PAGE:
The Cathedral of St. John the Divine
Jan. 19, 11-12:30 p.m. and 2-3 p.m.; stjohndivine.org.
King delivered a sermon titled “The Death of Evil Upon the Seashore” in 1956 at this enormous Episcopalian house of worship in Morningside Heights, Manhattan. In his speech, he drew a connection between the escape of Jewish slaves from Egypt in the Book of Exodus and the fate of African-Americans fighting for equality. “There is a Red Sea in history that ultimately comes to carry the forces of goodness to victory,” he said. To commemorate King’s courageous optimism, the cathedral will hold a service in his memory. Later in the afternoon, in the Chapel of St. James, the composer and conductor Alice Parker will lead an hour of communal singing to honor the civil rights leader. Both events are free and open to the public.
Jan. 20; nycgovparks.org.
If you’re looking to celebrate King by emulating his commitment to service, volunteering is a way to go. The Department of Parks and Recreation is looking for ecologically minded helpers to pitch in removing invasive plant species at Forest Park in Queens (9 a.m.-12 p.m.); Inwood Hill Park in Manhattan (9 a.m.-12 p.m.); and Conference House Park on Staten Island (9:30 a.m.-12 p.m.). Volunteers will learn how to identify plants that disturb local ecosystems before getting down to work.
Harriet Tubman Memorial
Jan. 20, 10 a.m.; manhattancountryschool.org.
Young people, really young people, are increasingly the leading voices in political causes like the fight for gun control and against climate change. Eighth-graders at Manhattan Country School will gather at the Harriet Tubman Memorial in Harlem to demand “equity now,” the theme of this year’s march commemorating King. Students will give speeches and wield handmade signs to make sure they’re heard over the city’s formidable din.
The Brooklyn Academy of Music
Jan. 20, 10:30 a.m.; bam.org.
For Nikole Hannah-Jones, King’s life and work of is not a thing of the past. The New York Times journalist, and keynote speaker of this year’s daylong celebration at the Brooklyn Academy of Music, has made her career showing that the fight for civil rights is ongoing and the achievements of King and others must be protected and renewed. Onstage, Ms. Hannah-Jones will be joined by the musical guests Son Little and the Brooklyn Interdenominational Choir. “Picture the Dream,” an exhibition of artwork by local children inspired by King, on view through Feb. 9, will also emphasize the continuing relevance of his legacy.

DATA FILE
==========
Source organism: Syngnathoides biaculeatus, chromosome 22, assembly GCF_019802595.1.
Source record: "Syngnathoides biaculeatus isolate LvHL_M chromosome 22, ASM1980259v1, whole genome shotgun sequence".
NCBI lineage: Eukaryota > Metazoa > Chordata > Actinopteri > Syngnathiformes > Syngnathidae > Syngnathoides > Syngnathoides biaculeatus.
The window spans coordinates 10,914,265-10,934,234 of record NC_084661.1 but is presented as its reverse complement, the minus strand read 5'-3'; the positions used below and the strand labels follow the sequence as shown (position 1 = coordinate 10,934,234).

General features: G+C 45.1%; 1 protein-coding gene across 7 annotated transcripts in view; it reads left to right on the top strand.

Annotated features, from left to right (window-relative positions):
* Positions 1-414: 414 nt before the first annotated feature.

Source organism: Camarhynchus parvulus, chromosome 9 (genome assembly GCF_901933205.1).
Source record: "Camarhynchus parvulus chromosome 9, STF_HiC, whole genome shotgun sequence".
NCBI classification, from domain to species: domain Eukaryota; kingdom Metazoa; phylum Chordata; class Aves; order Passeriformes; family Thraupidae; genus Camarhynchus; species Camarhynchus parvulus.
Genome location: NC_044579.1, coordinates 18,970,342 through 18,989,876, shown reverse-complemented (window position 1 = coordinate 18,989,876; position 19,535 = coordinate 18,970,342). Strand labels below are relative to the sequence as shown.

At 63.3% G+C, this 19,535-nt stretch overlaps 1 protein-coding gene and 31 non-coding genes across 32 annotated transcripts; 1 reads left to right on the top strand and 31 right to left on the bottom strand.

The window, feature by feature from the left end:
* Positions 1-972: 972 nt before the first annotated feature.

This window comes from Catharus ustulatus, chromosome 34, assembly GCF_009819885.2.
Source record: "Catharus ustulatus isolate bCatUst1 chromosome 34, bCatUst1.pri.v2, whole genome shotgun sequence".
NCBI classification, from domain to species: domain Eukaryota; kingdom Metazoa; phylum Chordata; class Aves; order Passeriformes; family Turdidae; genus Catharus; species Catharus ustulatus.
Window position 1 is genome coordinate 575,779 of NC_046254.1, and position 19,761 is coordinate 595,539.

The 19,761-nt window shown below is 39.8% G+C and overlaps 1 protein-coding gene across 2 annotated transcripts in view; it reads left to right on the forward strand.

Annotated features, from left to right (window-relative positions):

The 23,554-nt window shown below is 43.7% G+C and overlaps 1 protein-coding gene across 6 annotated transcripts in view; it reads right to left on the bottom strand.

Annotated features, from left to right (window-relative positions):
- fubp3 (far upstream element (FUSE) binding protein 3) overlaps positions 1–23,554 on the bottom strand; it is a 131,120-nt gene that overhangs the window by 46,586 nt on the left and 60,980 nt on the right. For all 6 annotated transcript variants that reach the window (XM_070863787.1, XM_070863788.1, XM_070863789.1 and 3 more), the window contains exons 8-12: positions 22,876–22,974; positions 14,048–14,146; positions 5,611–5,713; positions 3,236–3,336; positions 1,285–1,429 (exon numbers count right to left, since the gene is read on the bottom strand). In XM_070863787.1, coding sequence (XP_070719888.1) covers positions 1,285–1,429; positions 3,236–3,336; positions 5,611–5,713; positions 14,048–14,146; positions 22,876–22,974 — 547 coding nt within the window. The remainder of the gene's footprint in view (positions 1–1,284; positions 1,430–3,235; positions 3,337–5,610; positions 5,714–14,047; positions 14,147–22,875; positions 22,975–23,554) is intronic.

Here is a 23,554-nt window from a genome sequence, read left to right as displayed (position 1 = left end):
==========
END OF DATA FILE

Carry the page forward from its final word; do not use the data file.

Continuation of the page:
Fourth Avenue Presbyterian Church
Jan. 20, 11 a.m.-4 p.m. 6753 Fourth Avenue, Brooklyn.
Bay Ridge for Social Justice has decided to postpone its annual “March for Visibility Against Hate” until the weather is more conducive to gathering outdoors. In its place, the activist organization and several co-sponsors are holding a day of educational events at the Fourth Avenue Presbyterian Church in Brooklyn, which will focus on community safety and conflict resolution. According to the event’s Facebook page, a potluck lunch will be held to connect community members, and child care will be provided.
The Schomburg Center for Research in Black Culture
Jan. 20, 11 a.m. and 1 p.m.; bigonion.com.
A walking tour from the group Big Onion, which begins in front of the Schomburg Center for Research in Black Culture, will guide visitors through Harlem, a neighborhood that is central to African-American history. The two hour jaunt focuses on the connection between Harlem Renaissance in the 1920s, a period of cultural and economic flourishing, and the civil rights movement of the ’50s and ’60s. The itinerary isn’t fully set, but stops could include the Abyssinian Baptist Church, where King spoke at a meeting of black and white clergy in 1957.
The Museum of the City of New York
Jan. 20, 11 a.m.- 2 p.m.; mcny.org.
This museum’s ongoing exhibition, “Activist New York,” provides a good reminder that the fight for social justice has a long and complex history in the city. Young visitors can absorb this lesson through a scavenger hunt that teaches them about King’s role in the civil rights movement and its connections to other similar struggles. Story time and an art activity related to these subjects will kick off the day.
The Brooklyn Society for Ethical Culture
Jan. 20, 3-5:30 p.m.; bsec.org.
An event for children and parents here will honor King by highlighting art and culture from Africa. Moses Ogunleye will give a drawing lesson focused on styles and imagery from the continent, and Simba Yangala and dancers from her company JungleDom will introduce African dance forms before performing alongside audience members. Music about King’s life will be performed by the vocalist DuPree and the musician Barry Kornhauser.